Introducing the "Reduce Noise" filter

Version 16.04 introduces the “Reduce Noise” filter. This filter can be useful for reducing noise or film grain in a source clip. The filter works by creating a Gaussian blur of each frame and then replacing pixels in the original frame with the blurred pixels. Configuration parameters are provided for the radius and strength of the blur. Another configuration parameter defines the threshold to determine if a pixel should be replaced by its blurred version. If the difference between the original pixel and the blurred pixel is below the threshold, then the pixel will be replaced. This feature allows the user to decide how much edge detail should be preserved. A lower threshold value will only blur the flat areas of the image. A larger threshold value will blur then entire image.

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I have been learning this filter and experimenting with it yesterday for 2+ hours. I want to share my (hopefully constructive) critique and a suggestion here.

CRITIQUE:
I honestly think this plugin at its current state is useful in a limited context. Depending on the footage treated, it may produce visible improvement in quality on source footage with certain characteristics, but lot of times in my testing it was not producing satisfactory outcome, and I would eventually end up not using it. I do not have image processing expertise in the area of noise reduction, so I can’t tell if the very algorithm used in this plugin has a potential for becoming better with more fine-tuning or not. Currently I will probably not consider using the plugin on most of my footage, except in perhaps special scenarios. I will be looking forward to updates in the future versions of this plugin. But for now I decided to stick to my other workflow for noise reduction with a 3rd party tool. Please see my next paragraph.

SUGGESTION:
I have been working with a 3rd party tool for noise reduction, that produces incredibly good results, fabulously good actually. I would like to share it here, because perhaps your development team (both R&D and the bizdev) could find a way to integrate this. The tool is called Noiseware, and is available both commercially as well as for free as Noiseware Community Edition, which as far as I remember is also open source. I am using the community edition, on Linux via wine. Except for video production, where I started using the commercial edition because of batch processing. I can export video clip as sequence of frames, batch process them with Noiseware, then import back into a video clip. This process is slow, and incorporates extra steps with 3rd party software included, but the outcome is absolutely worth all the hassle - the resulting denoised clips are just plain beautiful. Because of the community edition, which I think is based on open source libraries, I would like to suggest you consider this for bringing a truly spectacular noise reduction capabilities to Shotcut.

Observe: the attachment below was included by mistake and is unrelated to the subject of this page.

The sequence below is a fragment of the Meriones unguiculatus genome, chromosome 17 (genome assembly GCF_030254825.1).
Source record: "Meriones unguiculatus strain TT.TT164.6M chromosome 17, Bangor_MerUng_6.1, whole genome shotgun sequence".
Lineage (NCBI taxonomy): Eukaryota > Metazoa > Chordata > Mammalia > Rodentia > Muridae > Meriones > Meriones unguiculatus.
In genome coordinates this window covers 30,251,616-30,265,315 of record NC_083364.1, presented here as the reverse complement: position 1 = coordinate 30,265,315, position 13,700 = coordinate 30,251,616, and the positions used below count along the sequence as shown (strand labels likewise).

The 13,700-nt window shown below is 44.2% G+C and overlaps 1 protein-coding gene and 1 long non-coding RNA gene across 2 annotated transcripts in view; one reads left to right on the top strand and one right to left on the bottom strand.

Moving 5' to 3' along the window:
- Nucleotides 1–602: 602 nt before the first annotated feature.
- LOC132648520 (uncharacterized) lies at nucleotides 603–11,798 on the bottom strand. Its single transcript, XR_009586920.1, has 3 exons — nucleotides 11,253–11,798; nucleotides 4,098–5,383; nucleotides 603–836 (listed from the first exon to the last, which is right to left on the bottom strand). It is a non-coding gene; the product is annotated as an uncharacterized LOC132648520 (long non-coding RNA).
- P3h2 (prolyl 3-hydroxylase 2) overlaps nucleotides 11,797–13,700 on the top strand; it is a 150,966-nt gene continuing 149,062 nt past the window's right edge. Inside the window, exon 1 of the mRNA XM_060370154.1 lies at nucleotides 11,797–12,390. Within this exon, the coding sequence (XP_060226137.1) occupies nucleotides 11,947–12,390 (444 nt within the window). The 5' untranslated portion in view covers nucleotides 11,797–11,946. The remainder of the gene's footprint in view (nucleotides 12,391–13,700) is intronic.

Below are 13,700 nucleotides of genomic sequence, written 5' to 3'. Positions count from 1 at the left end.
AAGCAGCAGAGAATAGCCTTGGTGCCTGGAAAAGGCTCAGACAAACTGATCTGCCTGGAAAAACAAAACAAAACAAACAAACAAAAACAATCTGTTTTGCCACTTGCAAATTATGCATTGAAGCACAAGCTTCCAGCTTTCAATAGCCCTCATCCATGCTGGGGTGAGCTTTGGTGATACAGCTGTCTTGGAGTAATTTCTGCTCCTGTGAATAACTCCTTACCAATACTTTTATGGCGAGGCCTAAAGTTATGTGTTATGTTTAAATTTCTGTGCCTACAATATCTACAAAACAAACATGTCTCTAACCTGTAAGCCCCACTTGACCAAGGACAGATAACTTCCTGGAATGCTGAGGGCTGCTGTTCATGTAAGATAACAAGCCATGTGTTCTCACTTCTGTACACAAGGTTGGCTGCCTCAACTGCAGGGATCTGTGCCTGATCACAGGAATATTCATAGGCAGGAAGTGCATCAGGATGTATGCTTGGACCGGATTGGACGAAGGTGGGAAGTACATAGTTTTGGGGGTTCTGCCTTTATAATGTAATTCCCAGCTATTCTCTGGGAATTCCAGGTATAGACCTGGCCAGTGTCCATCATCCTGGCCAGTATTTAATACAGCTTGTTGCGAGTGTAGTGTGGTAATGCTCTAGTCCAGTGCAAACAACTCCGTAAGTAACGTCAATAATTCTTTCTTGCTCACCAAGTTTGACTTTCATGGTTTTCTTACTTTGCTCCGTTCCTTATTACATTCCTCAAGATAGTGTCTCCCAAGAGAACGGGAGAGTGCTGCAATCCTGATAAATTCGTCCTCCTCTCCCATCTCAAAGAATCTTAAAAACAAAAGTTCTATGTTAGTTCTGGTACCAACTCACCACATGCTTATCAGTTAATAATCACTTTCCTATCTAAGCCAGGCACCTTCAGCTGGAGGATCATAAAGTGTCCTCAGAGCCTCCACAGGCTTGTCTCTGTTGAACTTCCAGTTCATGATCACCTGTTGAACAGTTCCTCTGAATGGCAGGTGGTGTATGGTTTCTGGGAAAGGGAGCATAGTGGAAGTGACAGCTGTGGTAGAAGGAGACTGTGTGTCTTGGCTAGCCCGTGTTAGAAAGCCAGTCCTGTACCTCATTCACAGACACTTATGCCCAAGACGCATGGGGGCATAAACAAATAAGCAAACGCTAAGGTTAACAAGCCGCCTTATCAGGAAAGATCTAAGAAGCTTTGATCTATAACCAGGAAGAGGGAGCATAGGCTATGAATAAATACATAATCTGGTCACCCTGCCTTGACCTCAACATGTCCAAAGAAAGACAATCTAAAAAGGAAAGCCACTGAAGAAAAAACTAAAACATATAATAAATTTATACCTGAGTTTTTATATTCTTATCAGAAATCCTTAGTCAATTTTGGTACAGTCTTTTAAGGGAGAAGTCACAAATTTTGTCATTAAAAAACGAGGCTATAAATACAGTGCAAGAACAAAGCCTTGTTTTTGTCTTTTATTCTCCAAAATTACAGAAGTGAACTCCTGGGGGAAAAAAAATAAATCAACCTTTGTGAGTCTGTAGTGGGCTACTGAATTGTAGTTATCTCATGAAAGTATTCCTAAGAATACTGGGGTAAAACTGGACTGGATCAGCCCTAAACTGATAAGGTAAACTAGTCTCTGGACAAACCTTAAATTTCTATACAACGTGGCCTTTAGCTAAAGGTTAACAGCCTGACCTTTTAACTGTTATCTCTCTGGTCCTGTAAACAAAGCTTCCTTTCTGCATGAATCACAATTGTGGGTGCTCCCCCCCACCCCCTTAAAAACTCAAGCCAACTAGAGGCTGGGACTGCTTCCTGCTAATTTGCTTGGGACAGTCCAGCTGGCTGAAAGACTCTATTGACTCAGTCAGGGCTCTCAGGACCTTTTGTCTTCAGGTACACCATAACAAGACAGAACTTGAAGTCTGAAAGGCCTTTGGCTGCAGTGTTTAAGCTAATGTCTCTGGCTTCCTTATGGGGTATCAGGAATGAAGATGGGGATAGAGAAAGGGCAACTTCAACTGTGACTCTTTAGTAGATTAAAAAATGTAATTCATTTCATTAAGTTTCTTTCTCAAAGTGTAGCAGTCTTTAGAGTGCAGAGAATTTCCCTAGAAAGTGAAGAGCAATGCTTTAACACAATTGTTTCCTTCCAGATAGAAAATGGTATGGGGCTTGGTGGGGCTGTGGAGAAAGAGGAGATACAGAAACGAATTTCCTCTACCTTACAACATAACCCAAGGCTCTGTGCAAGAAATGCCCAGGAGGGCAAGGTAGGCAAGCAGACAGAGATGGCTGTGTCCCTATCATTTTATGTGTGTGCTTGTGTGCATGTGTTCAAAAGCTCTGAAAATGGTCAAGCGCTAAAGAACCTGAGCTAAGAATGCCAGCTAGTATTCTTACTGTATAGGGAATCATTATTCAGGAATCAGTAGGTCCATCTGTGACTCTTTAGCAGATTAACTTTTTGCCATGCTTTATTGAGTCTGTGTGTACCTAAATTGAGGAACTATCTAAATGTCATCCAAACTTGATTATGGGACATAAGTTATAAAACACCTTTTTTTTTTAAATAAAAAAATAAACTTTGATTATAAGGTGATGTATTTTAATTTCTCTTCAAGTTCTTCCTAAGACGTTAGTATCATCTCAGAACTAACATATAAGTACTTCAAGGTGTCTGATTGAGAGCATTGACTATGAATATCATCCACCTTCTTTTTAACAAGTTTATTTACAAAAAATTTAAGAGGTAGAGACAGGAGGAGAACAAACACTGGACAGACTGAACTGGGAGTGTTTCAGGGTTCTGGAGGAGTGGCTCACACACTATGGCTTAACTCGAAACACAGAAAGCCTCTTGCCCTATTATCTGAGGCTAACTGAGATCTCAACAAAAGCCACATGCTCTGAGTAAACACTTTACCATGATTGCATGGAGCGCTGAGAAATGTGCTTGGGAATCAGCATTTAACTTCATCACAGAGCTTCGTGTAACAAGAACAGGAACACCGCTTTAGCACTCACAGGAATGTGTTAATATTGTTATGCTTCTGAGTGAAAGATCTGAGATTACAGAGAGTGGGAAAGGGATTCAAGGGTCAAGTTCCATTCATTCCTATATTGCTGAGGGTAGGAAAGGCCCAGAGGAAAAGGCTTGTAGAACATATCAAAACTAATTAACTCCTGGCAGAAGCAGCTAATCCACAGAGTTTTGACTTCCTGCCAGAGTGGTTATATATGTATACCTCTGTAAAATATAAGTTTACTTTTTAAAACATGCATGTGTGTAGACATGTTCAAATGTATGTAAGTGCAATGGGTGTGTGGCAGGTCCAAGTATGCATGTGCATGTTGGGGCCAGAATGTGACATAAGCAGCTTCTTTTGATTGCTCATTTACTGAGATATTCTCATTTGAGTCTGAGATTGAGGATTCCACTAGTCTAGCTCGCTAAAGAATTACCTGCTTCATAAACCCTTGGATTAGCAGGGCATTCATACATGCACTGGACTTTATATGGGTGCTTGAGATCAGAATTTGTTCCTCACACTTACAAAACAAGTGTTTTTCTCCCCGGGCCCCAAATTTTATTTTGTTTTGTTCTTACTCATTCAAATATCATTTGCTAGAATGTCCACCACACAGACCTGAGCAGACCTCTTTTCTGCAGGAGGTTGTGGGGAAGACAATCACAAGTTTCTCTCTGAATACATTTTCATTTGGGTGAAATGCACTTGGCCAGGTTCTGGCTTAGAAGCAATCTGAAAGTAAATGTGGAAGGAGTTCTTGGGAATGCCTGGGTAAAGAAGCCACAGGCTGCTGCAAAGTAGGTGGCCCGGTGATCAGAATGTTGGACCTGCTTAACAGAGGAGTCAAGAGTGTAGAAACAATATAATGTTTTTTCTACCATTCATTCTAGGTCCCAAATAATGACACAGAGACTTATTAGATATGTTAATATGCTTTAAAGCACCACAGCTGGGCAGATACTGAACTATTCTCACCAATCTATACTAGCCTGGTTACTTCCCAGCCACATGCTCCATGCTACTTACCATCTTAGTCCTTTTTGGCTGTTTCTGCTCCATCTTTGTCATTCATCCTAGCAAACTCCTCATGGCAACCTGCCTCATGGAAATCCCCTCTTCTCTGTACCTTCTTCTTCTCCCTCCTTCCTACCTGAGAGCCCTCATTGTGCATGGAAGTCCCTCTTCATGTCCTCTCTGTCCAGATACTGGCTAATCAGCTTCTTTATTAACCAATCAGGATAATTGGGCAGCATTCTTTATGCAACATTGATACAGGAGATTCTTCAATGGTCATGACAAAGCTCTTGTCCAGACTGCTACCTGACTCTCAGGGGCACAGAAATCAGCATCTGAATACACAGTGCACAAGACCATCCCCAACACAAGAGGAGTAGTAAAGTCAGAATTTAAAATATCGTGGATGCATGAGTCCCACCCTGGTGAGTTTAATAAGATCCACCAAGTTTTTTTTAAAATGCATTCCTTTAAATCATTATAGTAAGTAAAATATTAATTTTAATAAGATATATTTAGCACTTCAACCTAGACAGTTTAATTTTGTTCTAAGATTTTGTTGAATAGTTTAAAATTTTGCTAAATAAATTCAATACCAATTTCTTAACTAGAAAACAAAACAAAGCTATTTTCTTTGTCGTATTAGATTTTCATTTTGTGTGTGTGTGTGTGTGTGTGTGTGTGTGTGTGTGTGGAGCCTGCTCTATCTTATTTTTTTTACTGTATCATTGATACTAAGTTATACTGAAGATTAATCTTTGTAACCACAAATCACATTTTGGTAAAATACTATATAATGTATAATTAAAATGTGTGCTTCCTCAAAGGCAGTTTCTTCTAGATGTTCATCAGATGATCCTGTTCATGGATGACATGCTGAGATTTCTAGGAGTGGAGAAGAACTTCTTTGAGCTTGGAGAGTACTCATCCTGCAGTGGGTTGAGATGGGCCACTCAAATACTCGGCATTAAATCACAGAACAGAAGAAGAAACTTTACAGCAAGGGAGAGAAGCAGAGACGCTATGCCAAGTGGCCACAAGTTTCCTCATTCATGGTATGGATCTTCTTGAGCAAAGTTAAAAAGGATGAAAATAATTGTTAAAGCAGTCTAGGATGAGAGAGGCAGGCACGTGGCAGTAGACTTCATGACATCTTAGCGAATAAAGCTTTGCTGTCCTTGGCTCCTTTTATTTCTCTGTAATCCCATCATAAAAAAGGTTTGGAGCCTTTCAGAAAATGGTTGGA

Attached please see a side-by-side comparison of a frame of footage before and after noise removal with Noiseware. The source frame comes from your tutorial on video restoration, so that you can compare the outcome to what you can achieve using your current filter:


*Btw, while Noiseware allows for manual fine-tuning of noise reduction profile, the result included came out of a built-in preset. I just use a preset in my workflow, and I have never been let down by the results.

Thanks for your feedback.

I was not aware of Noiseware before you mentioned it. The results you posted to look compelling. Unfortunately, I can’t find any source code releases for Noiseware. It appears to be a “pay only” product and the community edition seems to be very old. If you know where I can get access to the source, please do share.

Regarding the current “Reduce Noise” filter, it is currently using the smartblur filter from ffmpeg.
Documentation:
https://ffmpeg.org/ffmpeg-filters.html#smartblur-1
Source:

The algorithm itself is the same one used in the “Smart Blur” filter in Gimp. There is a video tutorial here that describes the options:

I agree that the filter is not perfect. But I do think that it can be effective in reducing grain and noise in most content. I choose it because, at the time, I found it to be the most effective free and open source filter that is able to run in real time (I found some other filters that were more effective, but could not be run in real time).

I will keep an eye out for any new open source noise reduction filters that come along. If you see any, please let me know.

I do admit that I was not sure about the open source part, just I thought it was. But I will try to find out. Because the Community Edition, despite being old, does great job. The result I uploaded came from the Community Edition.

I guess the key aspect of the critique I gave is down to the point you made: “…that is able to run in real time (I found some other filters that were more effective, but could not be run in real time)” - this point I find very fair. Noiseware definitely is not at the “real time” level, yet it is still pretty fast. Despite my earlier critique, under this argument I do now see where this filter comes from, and I guess I am more appreciative toward it as well.